The OTO area participates in the Ozone and PM Advance Programs. Analysis of impacts on environmental justice communities is a part of the regular planning process. The OTO assesses projects through its in-house EnviroSmart program, a database which includes both natural and environmental justice-related elements and was developed in consultation with Missouri Department of Natural Resources, Missouri Department of Conservation, Missouri State Parks, the State Historic Preservation Office, and MoDOT, with additional resources from US EPA, US DOT, and the US Census. The OTO mapped minority, low-income, disabled, and elderly populations against the location of projects in its Destination 2045 long range planning process to ensure that environmental justice was factored into the planning process.

Environmental Chapter of LRTP


Culture of Safety and Performance Measures

Use of crash data in prioritization for LRTP and TIP since creation as a TMA and tracked as a locally developed performance measure since 2011 long range transportation plan – highlighted in annual state of transportation report, as seen in the report for 2021.

Additionally, OTO has participated in the Missouri Blueprint for Roadway Safety/Southwest Coalition for Roadway Safety since its inception. OTO also stepped up for the region when it helped create a Traffic Incident Management (TIM) committee. This group is comprised of emergency responders and meets quarterly to build relationships, improve response times, and ensure responder safety. This cooperation also makes the region’s roads safer for the traveling public. The TIM committee coordinated with the Coalition for Roadway Safety to access funding to supply high-visibility vests for incident responders.


Innovative Technology

The region has a strong partnership in the Transportation Management Center (TMC), jointly operated by MoDOT and the City of Springfield. Together they have made great efforts to use ITS and other technology to promote safety throughout the region. A summary of TMC Operations can be found here.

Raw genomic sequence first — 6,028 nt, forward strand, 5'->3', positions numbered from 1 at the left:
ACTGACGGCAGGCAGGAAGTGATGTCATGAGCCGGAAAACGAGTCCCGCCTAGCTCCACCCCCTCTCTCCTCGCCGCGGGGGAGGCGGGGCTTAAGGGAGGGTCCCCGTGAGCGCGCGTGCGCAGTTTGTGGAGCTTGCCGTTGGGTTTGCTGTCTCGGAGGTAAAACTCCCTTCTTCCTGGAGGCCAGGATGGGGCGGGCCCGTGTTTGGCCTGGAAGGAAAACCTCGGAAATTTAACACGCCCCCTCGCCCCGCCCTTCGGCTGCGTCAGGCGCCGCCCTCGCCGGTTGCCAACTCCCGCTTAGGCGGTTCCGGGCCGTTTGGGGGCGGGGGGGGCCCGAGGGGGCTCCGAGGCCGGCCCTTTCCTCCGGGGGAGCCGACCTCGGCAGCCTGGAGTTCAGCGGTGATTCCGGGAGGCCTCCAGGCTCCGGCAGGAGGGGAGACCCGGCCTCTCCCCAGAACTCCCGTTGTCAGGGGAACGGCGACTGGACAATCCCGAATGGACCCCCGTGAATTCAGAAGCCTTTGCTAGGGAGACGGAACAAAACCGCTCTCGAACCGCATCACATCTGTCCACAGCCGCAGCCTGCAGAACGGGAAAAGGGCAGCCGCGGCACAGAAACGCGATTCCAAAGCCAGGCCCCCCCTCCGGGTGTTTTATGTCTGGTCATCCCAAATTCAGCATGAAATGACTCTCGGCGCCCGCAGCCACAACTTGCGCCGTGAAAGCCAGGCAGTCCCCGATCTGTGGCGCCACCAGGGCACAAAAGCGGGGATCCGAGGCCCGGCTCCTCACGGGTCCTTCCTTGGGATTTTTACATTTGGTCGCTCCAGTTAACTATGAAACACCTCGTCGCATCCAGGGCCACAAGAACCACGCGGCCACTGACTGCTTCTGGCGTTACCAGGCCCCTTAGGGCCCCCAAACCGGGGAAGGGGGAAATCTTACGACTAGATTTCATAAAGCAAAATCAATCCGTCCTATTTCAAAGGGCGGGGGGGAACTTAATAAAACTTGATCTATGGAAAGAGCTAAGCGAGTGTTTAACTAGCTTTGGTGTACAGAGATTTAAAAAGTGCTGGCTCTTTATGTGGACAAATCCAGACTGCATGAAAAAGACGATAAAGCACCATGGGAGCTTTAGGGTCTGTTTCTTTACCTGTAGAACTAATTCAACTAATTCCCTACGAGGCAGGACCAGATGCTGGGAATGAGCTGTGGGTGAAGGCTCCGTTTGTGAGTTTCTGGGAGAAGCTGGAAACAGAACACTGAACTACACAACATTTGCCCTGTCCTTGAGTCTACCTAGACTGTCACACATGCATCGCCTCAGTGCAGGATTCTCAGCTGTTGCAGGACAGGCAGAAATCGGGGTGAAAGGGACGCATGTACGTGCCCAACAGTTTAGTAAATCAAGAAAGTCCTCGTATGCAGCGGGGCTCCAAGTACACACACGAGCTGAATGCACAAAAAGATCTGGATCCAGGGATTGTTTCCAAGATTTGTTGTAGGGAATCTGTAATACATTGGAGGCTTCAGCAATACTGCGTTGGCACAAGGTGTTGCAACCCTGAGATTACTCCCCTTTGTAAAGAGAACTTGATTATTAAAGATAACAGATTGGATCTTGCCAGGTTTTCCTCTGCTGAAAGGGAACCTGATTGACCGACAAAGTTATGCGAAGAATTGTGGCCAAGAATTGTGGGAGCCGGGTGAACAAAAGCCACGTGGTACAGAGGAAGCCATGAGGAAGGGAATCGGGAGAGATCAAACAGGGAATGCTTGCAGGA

Several years ago, MoDOT took part in the FHWA Every Day Counts 5 (EDC-5) initiative, which focused on a Crowdsourcing for Operations Peer Exchange. Now, MoDOT is part of the EDC-6 initiative focusing on Crowdsourcing for Advancing Operations, putting lessons learned into practice. In particular, the TMC is receiving Waze events into the ATMS software, whereby TMC operators can utilize CCTV cameras to view the event, enter the verified incident into their Event Management, and send Motor Assist personnel, if necessary.

Effort is underway to develop infrastructure to vehicle communications. The TMC has partnered with Traffic Technology Services (TTS) for them to receive real-time traffic signal timing from the TMC Transparity Central Signal Software, which can be shown within the vehicle display. An example in action would be when a traffic signal is red and shares a countdown of how much time will remain until the signal changes to green.

Fiber is continually being deployed to improve coverage and convert wireless connections at signals throughout the region. Over the past 3 years, MoDOT and the City of Springfield have installed 22 CCTV cameras at new locations and 30 more are planned, awaiting delivery. Such deployments allow better coverage for detecting and managing incidents, enabling signal engineers a view of real-time traffic to make signal timing modifications, and to provide the public with views of weather-related impacts to road conditions.

The City of Springfield has installed advance detection to measure arrivals on green and to collect volume and speed data to improve traffic flow and enhance safety at 34 intersections with plans for an additional 26 approaches by the end of 2022.

Accessible pedestrian signals have been installed at a total of 53 city-maintained signals, with an additional 25 planned for installation by the end of 2023. Leading pedestrian intervals have been implemented at 67 City of Springfield-maintained intersections, while flashing yellow arrow left turn signals have been installed at 47 locations.

While CCTV camera footage is not recorded, traffic data such as volumes and speed studies are shared with the Police Department to help focus enforcement efforts. This has evolved into a traffic count and speed study website.


Bicycle and Pedestrian Safety

OTO intends to include a bicycle and pedestrian focus in the Safety Action Plan. As shown in the State of Transportation Report, pedestrian fatalities experienced a recent peak in 2020, when daily vehicle miles traveled per capita were at a similarly recent low. To better understand the contributing factors and trends behind these deaths, OTO has undertaken an analysis of all pedestrian-involved incidents between 2016 and 2020. This information and process will be helpful to developing the Safety Action Plan for the region. The map on the next page highlights some of the results.

According to the Ozarks Alliance to End Homelessness, 581 persons were considered unsheltered in January 2021. This population is especially vulnerable to roadway safety, often on foot or bike. It will be important that this Safety Action Plan involve representatives for this group, as well as propose action items that benefit a mobile population.